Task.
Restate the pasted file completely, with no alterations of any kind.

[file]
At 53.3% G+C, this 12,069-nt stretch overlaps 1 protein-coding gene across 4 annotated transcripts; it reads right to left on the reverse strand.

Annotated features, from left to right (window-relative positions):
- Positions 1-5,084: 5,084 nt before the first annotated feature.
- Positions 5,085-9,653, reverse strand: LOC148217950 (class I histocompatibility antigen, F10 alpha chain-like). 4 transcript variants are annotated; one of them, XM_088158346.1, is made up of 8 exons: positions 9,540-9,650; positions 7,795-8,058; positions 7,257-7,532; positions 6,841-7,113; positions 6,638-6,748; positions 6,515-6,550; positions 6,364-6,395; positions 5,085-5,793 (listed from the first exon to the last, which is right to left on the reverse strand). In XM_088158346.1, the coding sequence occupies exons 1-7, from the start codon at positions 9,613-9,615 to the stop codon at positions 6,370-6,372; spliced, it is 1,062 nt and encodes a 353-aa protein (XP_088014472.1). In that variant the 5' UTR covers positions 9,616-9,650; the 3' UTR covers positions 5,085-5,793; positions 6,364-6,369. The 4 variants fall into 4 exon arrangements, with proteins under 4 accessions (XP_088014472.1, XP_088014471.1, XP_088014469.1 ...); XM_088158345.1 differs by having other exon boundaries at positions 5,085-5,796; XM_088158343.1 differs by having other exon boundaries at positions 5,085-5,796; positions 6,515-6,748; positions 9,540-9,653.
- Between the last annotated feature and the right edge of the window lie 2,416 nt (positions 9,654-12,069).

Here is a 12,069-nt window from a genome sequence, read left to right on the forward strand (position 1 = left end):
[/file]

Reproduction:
At 53.3% G+C, this 12,069-nt stretch overlaps 1 protein-coding gene across 4 annotated transcripts; it reads right to left on the reverse strand.

Annotated features, from left to right (window-relative positions):
- Positions 1-5,084: 5,084 nt before the first annotated feature.
- Positions 5,085-9,653, reverse strand: LOC148217950 (class I histocompatibility antigen, F10 alpha chain-like). 4 transcript variants are annotated; one of them, XM_088158346.1, is made up of 8 exons: positions 9,540-9,650; positions 7,795-8,058; positions 7,257-7,532; positions 6,841-7,113; positions 6,638-6,748; positions 6,515-6,550; positions 6,364-6,395; positions 5,085-5,793 (listed from the first exon to the last, which is right to left on the reverse strand). In XM_088158346.1, the coding sequence occupies exons 1-7, from the start codon at positions 9,613-9,615 to the stop codon at positions 6,370-6,372; spliced, it is 1,062 nt and encodes a 353-aa protein (XP_088014472.1). In that variant the 5' UTR covers positions 9,616-9,650; the 3' UTR covers positions 5,085-5,793; positions 6,364-6,369. The 4 variants fall into 4 exon arrangements, with proteins under 4 accessions (XP_088014472.1, XP_088014471.1, XP_088014469.1 ...); XM_088158345.1 differs by having other exon boundaries at positions 5,085-5,796; XM_088158343.1 differs by having other exon boundaries at positions 5,085-5,796; positions 6,515-6,748; positions 9,540-9,653.
- Between the last annotated feature and the right edge of the window lie 2,416 nt (positions 9,654-12,069).

Here is a 12,069-nt window from a genome sequence, read left to right on the forward strand (position 1 = left end):